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The 2p Machin welcomes you to the second Machin editorial

Machin Editorial 2
“The Good, The Bad and the Ugly” by Albert Farrugia

Reproduced from Machinations, Volume 2 Issue 2 (April-June 1999) with kind permission of the author.

Oh, how we laughed…

…when we saw the new Profile on Print booklet, and how we cried, when we received the credit card statement with the item neatly costed in good old Aussie dollars.

There he goes again, I hear you say. Beefing on about his pet hate - the plethora of new issues, most viciously exemplified by the (now twice-yearly) Prestige booklets.

So let me state at the outset - these views are, as always, my own, and not necessarily those of the Machin Interest Group or of the Philatelic Society of Canberra - although I’m working on it! And let me freely admit that, yes, I did, as always, contribute to the Royal Mail’s balance sheet by purchasing the booklet. I also posted some items franked with THE STAMPS to myself while on business in the UK, so that I now have some genuinely postally used copies of THE STAMPS.

By THE STAMPS I allude, of course, not to the fairly innocuous gravure and litho panes, although the usual phosphor band permutations did spawn quite a few singles with the former. But we Machin buffs are used to these. We like phosphor band variations, we know and love them, we go cross-eyed figuring them out and we have a good time.

I allude to the so-called intaglio, embossed and letterpress panes. Let me say immediately what I think is wrong with these STAMPS - they are simply too big! Yes, I firmly believe the classic elegance of the Machin head is best preserved in the standard size format of the British definitives series’ over 160 years.

I believe that by increasing the size, the whole concept has led to the production of quasi-caricatures, rather than stamps. I suspect that had the Penny Black been printed in this size, similar outcomes would have ensued.

Intaglio-printed Machin Let us examine the STAMPS. I would like to start with the Good which in this instance is exemplified by the intaglio (recess) printings. The same labour-intensive, craft-based method which produced the Penny Black, it has produced the best example in these STAMPS. These small images don’t do justice to the stamps. Click on each image to see the full-size reproduction in the Virtual Machin Album on this site.






Embossed Machin I consider the embossed pane as the Bad because this printing method has never been a significant one in British stamp production. The only notable issues were the 1847 issues which did not do the method any good, although their elegant classicism has made them very popular with collectors (pity about the efforts which countless souls put into cutting them to shape, but that’s another story). The only contribution they have made to the Machin scene has been on some stationery - these products were quite attractive and seemed to have been suited to this method. But the large format of these self-adhesive STAMPS lends itself all the more to damage when put through the post, and the preservation of the embossing is very difficult. Highly unsuitable.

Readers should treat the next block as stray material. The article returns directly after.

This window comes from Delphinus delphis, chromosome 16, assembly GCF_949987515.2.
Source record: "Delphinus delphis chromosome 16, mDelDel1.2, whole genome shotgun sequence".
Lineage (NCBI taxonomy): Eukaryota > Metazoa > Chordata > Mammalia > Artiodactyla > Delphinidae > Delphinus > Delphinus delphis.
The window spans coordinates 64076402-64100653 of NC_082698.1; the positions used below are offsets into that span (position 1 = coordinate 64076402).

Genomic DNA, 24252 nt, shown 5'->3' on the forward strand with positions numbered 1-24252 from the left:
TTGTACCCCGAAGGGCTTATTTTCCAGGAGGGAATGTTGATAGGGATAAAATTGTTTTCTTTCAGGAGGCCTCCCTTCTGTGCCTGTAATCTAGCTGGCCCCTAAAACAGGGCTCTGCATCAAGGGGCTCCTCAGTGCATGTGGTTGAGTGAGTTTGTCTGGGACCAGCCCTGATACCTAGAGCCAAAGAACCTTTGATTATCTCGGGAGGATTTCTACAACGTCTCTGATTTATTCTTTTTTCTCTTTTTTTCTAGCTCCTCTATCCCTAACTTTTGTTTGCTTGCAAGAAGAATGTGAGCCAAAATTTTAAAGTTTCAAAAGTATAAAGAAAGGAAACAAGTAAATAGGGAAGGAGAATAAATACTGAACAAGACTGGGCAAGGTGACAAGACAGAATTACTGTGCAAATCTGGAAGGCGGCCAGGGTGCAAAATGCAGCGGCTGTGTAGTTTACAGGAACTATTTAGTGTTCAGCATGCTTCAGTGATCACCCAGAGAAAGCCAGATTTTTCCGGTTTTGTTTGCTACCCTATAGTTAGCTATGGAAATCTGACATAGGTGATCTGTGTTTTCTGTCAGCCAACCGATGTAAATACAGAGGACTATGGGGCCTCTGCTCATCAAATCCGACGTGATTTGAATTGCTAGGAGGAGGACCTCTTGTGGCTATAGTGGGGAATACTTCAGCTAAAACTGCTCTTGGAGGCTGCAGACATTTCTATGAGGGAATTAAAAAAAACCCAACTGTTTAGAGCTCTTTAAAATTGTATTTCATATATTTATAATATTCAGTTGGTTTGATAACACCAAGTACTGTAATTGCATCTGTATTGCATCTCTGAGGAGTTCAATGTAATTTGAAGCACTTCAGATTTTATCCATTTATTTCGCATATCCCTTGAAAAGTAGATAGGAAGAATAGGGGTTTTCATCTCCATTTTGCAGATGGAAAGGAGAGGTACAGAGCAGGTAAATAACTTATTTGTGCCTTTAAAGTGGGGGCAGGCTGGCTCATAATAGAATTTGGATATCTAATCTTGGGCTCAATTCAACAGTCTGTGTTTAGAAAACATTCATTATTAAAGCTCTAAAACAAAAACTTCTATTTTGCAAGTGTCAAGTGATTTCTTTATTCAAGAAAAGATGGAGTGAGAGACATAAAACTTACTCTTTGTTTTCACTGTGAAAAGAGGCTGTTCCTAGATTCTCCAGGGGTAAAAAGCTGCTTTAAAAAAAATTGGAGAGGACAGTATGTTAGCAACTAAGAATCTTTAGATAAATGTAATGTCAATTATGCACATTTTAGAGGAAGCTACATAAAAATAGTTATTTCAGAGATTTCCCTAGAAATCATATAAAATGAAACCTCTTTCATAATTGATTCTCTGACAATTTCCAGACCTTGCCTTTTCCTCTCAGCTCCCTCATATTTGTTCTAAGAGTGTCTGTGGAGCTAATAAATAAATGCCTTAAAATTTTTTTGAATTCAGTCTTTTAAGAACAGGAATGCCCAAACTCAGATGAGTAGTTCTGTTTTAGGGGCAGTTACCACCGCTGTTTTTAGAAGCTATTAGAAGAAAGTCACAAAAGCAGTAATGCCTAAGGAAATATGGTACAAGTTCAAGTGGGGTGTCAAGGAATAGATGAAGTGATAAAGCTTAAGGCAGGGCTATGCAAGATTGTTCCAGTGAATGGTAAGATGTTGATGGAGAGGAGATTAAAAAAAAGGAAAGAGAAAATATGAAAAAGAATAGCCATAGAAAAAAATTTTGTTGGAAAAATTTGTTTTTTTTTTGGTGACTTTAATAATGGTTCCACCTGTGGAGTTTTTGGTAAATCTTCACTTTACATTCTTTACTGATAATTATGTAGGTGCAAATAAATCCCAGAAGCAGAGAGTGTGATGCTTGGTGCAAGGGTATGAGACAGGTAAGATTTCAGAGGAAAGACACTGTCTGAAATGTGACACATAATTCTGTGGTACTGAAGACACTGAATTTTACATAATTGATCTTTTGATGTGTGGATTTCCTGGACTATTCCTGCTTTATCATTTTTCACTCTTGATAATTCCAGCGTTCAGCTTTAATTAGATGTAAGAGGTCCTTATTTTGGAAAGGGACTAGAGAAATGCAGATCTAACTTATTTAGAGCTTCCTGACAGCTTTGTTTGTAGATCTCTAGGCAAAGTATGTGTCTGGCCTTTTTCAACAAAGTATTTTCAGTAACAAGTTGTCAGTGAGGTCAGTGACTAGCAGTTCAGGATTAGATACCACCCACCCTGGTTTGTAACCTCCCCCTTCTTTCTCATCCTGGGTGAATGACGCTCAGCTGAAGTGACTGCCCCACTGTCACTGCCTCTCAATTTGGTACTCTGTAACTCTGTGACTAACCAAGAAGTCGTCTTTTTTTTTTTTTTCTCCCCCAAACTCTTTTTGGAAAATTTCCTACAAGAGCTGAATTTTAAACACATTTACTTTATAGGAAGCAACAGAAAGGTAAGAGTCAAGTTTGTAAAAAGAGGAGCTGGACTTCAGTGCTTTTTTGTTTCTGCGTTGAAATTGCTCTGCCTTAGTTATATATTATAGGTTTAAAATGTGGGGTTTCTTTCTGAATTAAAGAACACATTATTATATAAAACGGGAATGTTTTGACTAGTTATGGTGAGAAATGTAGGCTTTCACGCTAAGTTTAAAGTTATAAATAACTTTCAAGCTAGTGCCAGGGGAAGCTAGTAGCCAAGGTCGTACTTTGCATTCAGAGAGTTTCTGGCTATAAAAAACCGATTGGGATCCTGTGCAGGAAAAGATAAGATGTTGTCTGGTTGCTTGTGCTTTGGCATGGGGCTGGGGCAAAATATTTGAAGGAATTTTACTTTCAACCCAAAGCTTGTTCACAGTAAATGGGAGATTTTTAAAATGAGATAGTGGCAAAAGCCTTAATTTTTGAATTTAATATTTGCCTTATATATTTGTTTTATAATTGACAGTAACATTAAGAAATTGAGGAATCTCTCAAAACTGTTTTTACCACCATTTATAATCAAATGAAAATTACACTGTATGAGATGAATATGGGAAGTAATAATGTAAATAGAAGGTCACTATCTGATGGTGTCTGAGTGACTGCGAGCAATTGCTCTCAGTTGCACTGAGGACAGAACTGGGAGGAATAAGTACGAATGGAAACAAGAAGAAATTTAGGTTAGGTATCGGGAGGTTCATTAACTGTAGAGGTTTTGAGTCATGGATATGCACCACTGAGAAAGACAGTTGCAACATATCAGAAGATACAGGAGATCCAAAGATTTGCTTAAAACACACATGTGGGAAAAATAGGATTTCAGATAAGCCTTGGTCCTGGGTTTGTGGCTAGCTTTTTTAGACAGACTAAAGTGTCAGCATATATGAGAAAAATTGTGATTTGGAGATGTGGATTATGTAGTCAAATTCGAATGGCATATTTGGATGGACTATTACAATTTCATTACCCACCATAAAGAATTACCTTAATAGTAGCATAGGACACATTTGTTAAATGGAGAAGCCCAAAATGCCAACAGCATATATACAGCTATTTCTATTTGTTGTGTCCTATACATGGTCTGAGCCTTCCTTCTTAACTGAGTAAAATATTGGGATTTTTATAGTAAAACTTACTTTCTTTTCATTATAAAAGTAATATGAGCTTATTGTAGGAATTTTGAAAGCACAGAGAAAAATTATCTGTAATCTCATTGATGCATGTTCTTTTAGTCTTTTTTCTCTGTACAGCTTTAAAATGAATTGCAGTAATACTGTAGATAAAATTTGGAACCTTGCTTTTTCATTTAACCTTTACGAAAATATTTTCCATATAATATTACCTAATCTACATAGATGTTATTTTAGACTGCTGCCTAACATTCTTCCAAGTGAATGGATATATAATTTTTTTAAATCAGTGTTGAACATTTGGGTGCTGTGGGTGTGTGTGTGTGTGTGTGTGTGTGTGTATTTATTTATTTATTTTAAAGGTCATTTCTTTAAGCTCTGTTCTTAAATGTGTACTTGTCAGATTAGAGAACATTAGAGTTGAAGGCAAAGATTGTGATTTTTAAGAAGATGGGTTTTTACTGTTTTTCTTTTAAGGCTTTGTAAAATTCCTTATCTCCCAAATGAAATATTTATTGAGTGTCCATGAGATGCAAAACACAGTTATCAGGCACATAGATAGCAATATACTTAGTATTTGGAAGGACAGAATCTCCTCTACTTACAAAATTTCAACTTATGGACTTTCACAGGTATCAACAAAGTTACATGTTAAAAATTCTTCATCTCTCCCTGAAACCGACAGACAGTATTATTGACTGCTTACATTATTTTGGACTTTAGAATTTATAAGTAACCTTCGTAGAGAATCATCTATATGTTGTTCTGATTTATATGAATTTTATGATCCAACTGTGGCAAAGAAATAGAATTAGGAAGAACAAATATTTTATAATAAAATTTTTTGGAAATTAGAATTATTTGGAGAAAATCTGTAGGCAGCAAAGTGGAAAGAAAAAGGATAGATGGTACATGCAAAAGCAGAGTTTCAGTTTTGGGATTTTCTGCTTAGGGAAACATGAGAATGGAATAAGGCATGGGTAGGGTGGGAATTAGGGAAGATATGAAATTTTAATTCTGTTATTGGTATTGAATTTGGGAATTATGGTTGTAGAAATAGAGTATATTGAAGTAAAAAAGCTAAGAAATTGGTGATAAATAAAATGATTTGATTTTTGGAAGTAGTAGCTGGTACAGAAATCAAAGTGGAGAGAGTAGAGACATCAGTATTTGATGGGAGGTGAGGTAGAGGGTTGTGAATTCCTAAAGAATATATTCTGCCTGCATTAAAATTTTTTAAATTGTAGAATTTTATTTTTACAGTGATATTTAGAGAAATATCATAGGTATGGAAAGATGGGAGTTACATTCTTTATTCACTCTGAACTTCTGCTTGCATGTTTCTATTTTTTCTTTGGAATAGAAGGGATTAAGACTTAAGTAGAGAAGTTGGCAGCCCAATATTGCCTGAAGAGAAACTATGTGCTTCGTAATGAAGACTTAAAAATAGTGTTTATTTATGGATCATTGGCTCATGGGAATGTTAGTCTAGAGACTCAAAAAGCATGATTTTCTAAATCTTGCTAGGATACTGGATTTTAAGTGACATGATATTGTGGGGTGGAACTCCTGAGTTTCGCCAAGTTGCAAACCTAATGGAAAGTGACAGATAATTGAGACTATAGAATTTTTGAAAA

Letterpress Machin And then we come to the plain Ugly. The embossed stamp reminds me of a bar of white chocolate; the letterpress stamp reminds me of my childhood perusal of the British comic the Beano. In all honesty, the stamp does no justice to the Queen and to the Machin head. It is all very well for the Post Office to mention the long period of use for this method - the various stamps produced remain as triumphs of the engraver’s art to the same extent that this particular example is a failure. The engraving lines on the Queen’s face are too prominent and are made worse by the size of the STAMP. Too much of a bad thing.




Let us reiterate previous meanderings on this area. The purpose of a stamp is to frank postage. It is accepted that the stamps on Prestige booklets are unlikely to serve this purpose, but at least they should be formatted in a way which is compatible with this use. The likelihood of these large oddities ever gracing a first class letter is not only improbable; the whole concept is impractical. The last time Machins were of this size it was for stamps intended to frank parcels - even the most recent high values (and what a joyful contrast they provide to the STAMPS) are of the standard size. These issues are just artifacts; the fact that few efforts will be made to put them through the mail will further contribute to their irrelevancy.

And in the meantime, follow the Ed’s example and get a few through the system while they’re current - I suspect it will be an investment worth the while.

To see the complete Profile on Print booklet, visit the Virtual Machin Album.


 
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